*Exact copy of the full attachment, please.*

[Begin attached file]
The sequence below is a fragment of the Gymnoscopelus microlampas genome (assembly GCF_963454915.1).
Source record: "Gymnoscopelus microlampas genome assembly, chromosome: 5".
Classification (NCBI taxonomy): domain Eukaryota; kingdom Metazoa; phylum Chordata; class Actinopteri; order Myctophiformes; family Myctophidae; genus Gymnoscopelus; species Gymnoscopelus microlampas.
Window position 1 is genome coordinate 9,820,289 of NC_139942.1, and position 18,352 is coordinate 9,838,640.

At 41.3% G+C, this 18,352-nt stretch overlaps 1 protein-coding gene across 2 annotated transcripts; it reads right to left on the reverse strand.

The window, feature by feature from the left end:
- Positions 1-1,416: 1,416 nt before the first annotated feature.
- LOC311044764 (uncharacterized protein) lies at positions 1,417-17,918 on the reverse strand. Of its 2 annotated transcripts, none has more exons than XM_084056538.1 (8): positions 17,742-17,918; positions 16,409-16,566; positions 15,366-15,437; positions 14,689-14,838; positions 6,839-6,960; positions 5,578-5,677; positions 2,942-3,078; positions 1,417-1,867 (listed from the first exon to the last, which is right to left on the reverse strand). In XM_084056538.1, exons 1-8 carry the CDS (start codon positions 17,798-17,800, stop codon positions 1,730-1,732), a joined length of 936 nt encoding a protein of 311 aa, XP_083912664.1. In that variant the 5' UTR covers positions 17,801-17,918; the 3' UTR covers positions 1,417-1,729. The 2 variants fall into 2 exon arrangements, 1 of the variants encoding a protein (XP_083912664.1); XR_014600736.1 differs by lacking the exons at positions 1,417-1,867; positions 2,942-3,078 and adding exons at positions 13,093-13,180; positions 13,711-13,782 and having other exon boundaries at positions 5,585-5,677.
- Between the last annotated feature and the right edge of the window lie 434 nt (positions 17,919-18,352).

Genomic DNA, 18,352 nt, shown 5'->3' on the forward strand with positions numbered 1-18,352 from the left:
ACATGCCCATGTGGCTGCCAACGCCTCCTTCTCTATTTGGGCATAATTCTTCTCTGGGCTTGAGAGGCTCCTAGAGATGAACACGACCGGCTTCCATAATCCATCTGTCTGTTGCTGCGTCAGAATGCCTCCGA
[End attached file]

The sequence below is a fragment of the Gymnoscopelus microlampas genome (assembly GCF_963454915.1).
Source record: "Gymnoscopelus microlampas genome assembly, chromosome: 5".
Classification (NCBI taxonomy): domain Eukaryota; kingdom Metazoa; phylum Chordata; class Actinopteri; order Myctophiformes; family Myctophidae; genus Gymnoscopelus; species Gymnoscopelus microlampas.
Window position 1 is genome coordinate 9,820,289 of NC_139942.1, and position 18,352 is coordinate 9,838,640.

At 41.3% G+C, this 18,352-nt stretch overlaps 1 protein-coding gene across 2 annotated transcripts; it reads right to left on the reverse strand.

The window, feature by feature from the left end:
- Positions 1-1,416: 1,416 nt before the first annotated feature.
- LOC311044764 (uncharacterized protein) lies at positions 1,417-17,918 on the reverse strand. Of its 2 annotated transcripts, none has more exons than XM_084056538.1 (8): positions 17,742-17,918; positions 16,409-16,566; positions 15,366-15,437; positions 14,689-14,838; positions 6,839-6,960; positions 5,578-5,677; positions 2,942-3,078; positions 1,417-1,867 (listed from the first exon to the last, which is right to left on the reverse strand). In XM_084056538.1, exons 1-8 carry the CDS (start codon positions 17,798-17,800, stop codon positions 1,730-1,732), a joined length of 936 nt encoding a protein of 311 aa, XP_083912664.1. In that variant the 5' UTR covers positions 17,801-17,918; the 3' UTR covers positions 1,417-1,729. The 2 variants fall into 2 exon arrangements, 1 of the variants encoding a protein (XP_083912664.1); XR_014600736.1 differs by lacking the exons at positions 1,417-1,867; positions 2,942-3,078 and adding exons at positions 13,093-13,180; positions 13,711-13,782 and having other exon boundaries at positions 5,585-5,677.
- Between the last annotated feature and the right edge of the window lie 434 nt (positions 17,919-18,352).

Genomic DNA, 18,352 nt, shown 5'->3' on the forward strand with positions numbered 1-18,352 from the left:
ACATGCCCATGTGGCTGCCAACGCCTCCTTCTCTATTTGGGCATAATTCTTCTCTGGGCTTGAGAGGCTCCTAGAGATGAACACGACCGGCTTCCATAATCCATCTGTCTGTTGCTGCGTCAGAATGCCTCCGA